Further patience is required for Potter as Albion continue flattering to deceive

Graham Potter’s Albion side have often been a contradiction since he took charge of his first competitive match as manager of the team back in August 2019. That 3-0 win over Watford turned out to be more a signpost of where Albion’s opponents were rather than themselves, as another season of relegation struggle followed. But then again, it’s not surprising considering the level of overhaul he was required to oversee in his first season at the club with relatively limited funds.

After Hughton’s sacking, Potter was tasked with creating a more entertaining team that also progressed up the table towards its long-term goal of an established top half place and away from that dreaded relegation zone, all whilst blooding youngsters and replacing the unwanted but previously important squad members.

Given the amount of change required, we all knew it wasn’t likely to be a bed of roses and patience would be required well into Potter’s second season and beyond. But in a year of such uncertainty and anxiety the patience required is understandably thin on the ground. So it should come as no surprise that it now appears whether he is still managing to do a satisfactory job depends on who you speak to.

Whichever side you fall on, I think it’s hard to not appreciate the progression made by the team during his tenure. He took over the most defensive team in the division and in the space of a year and a half has turned them into one praised for its attacking and entertaining style of play, a team that has dominated most games it’s played this season in terms of possession and chances created, whilst albeit also rightly criticised for its wastefulness in taking the opportunities it has created.

You will likely already know about Albion’s incredibly poor performance in comparison to its expected goals measurement (XG), which is the worst in the division this season. But there are many other statistics that demonstrate Albion’s attacking progression not demonstrated in the league table.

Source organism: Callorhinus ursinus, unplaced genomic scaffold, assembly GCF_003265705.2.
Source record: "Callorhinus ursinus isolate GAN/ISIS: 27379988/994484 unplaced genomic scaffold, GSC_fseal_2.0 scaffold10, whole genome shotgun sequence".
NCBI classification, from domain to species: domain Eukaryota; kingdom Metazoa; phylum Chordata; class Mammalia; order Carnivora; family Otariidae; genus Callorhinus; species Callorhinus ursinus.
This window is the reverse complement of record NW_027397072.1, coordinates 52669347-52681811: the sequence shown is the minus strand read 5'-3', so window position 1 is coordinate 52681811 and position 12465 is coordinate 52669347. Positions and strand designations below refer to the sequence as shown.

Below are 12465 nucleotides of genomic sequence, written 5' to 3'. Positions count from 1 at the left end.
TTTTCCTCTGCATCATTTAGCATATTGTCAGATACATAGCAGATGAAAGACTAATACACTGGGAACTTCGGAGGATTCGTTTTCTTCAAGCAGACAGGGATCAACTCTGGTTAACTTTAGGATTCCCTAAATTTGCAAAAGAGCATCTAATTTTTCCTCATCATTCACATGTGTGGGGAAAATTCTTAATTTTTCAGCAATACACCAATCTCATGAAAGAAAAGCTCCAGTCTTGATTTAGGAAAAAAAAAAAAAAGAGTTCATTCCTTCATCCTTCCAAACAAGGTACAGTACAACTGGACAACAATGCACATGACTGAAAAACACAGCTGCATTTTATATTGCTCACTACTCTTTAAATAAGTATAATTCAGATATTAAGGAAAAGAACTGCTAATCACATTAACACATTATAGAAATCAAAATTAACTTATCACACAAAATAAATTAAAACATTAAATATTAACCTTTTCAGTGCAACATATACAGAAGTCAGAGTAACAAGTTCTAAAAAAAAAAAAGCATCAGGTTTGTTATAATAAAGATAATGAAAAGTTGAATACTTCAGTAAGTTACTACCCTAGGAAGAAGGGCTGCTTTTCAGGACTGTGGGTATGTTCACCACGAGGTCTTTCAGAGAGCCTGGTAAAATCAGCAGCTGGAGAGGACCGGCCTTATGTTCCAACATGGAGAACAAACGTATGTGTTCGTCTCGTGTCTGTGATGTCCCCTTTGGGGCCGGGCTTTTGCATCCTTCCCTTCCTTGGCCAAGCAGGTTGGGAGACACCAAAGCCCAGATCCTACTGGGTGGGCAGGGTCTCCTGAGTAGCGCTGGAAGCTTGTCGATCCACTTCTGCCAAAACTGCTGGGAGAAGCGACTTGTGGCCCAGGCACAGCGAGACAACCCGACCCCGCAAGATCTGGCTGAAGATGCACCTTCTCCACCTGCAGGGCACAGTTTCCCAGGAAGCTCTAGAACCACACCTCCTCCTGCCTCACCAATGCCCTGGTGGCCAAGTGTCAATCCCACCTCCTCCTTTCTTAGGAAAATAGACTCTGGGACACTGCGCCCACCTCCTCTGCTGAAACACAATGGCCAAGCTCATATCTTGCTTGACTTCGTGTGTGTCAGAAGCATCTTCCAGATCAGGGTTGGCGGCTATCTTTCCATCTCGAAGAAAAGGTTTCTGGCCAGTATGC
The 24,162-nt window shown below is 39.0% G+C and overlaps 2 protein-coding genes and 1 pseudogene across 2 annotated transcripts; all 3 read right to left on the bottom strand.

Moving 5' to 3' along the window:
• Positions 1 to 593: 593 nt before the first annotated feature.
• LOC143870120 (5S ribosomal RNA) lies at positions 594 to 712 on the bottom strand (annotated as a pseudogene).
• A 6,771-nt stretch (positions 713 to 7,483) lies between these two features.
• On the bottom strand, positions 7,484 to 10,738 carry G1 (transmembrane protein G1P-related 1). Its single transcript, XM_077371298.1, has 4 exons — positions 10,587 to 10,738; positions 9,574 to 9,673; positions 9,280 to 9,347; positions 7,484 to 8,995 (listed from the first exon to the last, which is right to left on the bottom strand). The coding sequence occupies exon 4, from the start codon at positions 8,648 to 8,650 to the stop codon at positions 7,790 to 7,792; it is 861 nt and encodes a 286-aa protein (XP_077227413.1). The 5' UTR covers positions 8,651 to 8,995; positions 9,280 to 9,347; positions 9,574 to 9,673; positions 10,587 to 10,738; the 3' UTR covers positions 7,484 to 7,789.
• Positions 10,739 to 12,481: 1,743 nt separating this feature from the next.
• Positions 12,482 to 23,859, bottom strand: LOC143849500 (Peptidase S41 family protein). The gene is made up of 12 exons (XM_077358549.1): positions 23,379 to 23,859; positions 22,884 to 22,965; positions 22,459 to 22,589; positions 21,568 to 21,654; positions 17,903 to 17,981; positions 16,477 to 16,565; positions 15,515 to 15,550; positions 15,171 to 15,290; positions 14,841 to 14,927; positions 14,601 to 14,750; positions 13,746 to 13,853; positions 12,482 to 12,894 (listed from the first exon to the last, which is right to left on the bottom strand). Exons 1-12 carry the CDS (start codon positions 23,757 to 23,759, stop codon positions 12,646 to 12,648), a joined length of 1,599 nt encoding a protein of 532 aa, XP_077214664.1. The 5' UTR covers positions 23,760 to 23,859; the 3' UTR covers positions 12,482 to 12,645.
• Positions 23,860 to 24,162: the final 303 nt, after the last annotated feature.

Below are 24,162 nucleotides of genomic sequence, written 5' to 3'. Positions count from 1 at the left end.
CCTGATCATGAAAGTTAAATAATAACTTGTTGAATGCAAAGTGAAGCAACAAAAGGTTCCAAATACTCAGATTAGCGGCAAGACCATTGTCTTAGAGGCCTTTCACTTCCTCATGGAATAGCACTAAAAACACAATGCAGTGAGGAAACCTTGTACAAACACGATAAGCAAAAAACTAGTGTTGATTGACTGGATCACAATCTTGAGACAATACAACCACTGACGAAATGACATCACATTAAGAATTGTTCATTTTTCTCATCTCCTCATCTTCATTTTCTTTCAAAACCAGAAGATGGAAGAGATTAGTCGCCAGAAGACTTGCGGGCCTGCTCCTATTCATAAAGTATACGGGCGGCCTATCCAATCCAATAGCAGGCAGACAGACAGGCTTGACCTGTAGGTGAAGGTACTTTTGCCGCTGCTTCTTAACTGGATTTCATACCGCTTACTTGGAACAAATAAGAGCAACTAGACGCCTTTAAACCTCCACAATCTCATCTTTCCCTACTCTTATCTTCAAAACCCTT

For instance (according to FBref.com) in Chris Hughton’s last season in charge Brighton had the lowest number of touches in the opposition penalty box of any Premier league team, but in the following season (Potter first in charge) they ranked 10th with a 32% increase. A trend continued into the 20/21 season with Albion now having had the 5th highest total touches in the opposition penalty box in the Premier League so far this season.

There are plenty of other examples too. Comparing the last Hughton season (18/19) to the first Potter season (19/20), season on season:

• shots were up 23%,

• shots on target up 38%,

• possession was up 23%,

• shot creating actions were up 20%,

I could go on. Ultimately, Brighton have attacked more frequently and more effectively.

An attractive style of play is one thing, ultimately it has to be backed up by results and the relative stagnation of Albion’s league position has frustrated many (17/18 – 15th, 18/19 – 17th, 19/20 – 15th, 20/21 – currently 17th). However as I’ve discussed in more depth previously, Albion are far from alone in what is a competitive field of clubs in the search for the top half of the topflight.

Many have focused on Albion’s recent poor home form having recorded just two home wins in all competitions in 2020 so far going into their final home game of the year against Arsenal on Tuesday night. A fair point, but you can’t focus solely on home form. Away from home it’s now 5 wins 4 draws and 3 defeats (to Spurs – 6th, Leicester – 2nd & Everton – 4th) in the 12 games since the restart, which would have been an unimaginably good record when Potter took over considering Albion achieved just 5 wins in all of Hughton’s 38 Premier League away games.

Nonetheless it is a poor run at home that’s been highlighted by the recent failure to beat struggling West Brom, Burnley and Sheffield United. However, the value of those results depends on your perspective.

Those draws along with the one away to Fulham do make Albion unbeaten against its fellow members of the league’s current bottom five. And whilst they did fail to win all four matches, that lack of a defeat combined with Albion’s away form continuing to improve could mean those results prove to be a beneficial rather than a damaging factor in Albion’s season.